Where I came from

Where I came from there was no electricity. Before nightfall each evening you could hear the sound of Tilley lanterns being pumped up to full pressure. They ran on kerosene and their illumination came from fine cotton mantles in the form of very fragile little nets. Hurricane lamps also played a part in lighting our nights, they were called tabu cagi meaning they forbade the wind. Then there were candles but they were dangerous and many were the books I read under the sheet by the light of a torch when I was meant to be asleep.

Where I came from our drinking water came down from a big concrete tank further up the hill. Sometimes a bird or animal would die in there and we had to collect rainwater some other way until the tank was cleaned out. There was a story told about an irate Indian chap, who had been sacked from his job with the family, who was seen squatting on the top of the tank but everyone claimed that story and it probably wasn’t true.

Where I came from a modern appliance was a kerosene refrigerator. The tank of “kero” slid under the fridge with the wick alight and somehow that made the cabinet cold. The alternative was a huge ice box with a very heavy counter balanced lid that you didn’t want coming down on your young head. The ice was delivered in big blocks by a man who carried it in on a sack slung over his shoulder. We made ice cream in a churn for special occasions.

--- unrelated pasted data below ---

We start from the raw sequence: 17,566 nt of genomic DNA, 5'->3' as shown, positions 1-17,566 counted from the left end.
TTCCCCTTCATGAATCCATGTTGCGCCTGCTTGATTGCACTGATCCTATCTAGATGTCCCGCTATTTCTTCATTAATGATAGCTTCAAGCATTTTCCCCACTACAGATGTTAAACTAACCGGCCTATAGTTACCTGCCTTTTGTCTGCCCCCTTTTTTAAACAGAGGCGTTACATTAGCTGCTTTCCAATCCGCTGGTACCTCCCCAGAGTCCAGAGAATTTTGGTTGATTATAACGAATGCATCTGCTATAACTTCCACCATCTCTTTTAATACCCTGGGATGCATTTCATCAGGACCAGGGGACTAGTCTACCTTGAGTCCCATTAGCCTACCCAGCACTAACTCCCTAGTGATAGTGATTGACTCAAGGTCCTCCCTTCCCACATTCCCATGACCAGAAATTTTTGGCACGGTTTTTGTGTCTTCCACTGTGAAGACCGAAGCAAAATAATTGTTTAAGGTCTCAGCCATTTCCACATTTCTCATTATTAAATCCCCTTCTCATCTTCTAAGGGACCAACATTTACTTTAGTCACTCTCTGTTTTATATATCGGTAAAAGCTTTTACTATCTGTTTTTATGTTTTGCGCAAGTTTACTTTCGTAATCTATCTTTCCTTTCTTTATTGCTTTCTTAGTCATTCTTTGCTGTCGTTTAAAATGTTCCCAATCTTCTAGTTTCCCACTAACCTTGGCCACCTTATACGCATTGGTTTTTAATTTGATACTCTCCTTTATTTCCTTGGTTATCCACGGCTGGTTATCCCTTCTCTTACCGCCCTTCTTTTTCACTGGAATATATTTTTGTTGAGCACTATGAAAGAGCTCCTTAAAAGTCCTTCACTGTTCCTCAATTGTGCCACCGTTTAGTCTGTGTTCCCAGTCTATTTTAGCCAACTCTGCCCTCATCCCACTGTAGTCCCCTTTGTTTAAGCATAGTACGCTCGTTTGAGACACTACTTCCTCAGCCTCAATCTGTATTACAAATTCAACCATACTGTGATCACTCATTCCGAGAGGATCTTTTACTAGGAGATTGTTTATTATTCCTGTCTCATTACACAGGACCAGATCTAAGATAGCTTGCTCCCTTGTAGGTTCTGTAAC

Where I came from the cooking was done on wood burning stoves. There was a wood shed outside and the firewood was delivered. It was usually just a lean-to beside the house out in the weather, so there always had to be a stack of dry wood kept beside the stove. The stove was fed and poked into life each morning and never went out.

Where I came from there were no washing machines and no steam irons. There were bricks of iron that sat on the stove until they were hot enough and then were picked up using special separate handles. A more modern appliance was, you guessed it, a kerosene iron. Clothes were sometimes taken to the river and beaten with sticks on flat river rocks, or boiled in big copper pots. Starch was a favourite; you could cut yourself on the creases in your shorts and your shirts would almost stand up on their own. There were no dryers but clothes lines strung between trees in the sun did the job, held up beyond reach by stout wooden clothes props.

Where I came from the roads were either mud or they were gravel. Driving onto narrow wooden bridges was particularly tricky, requiring a quick climb and turn to centre the car on the boards. Bus travel was an experience. People walked long distances. Time was less important then.

Where I came from was the Fiji Islands and most of these memories are of Labasa town. Suva was like the big city for a country kid. I still remember going up in a lift for the first time in the Burns Philp building and thinking how amazing that was … where I came from.

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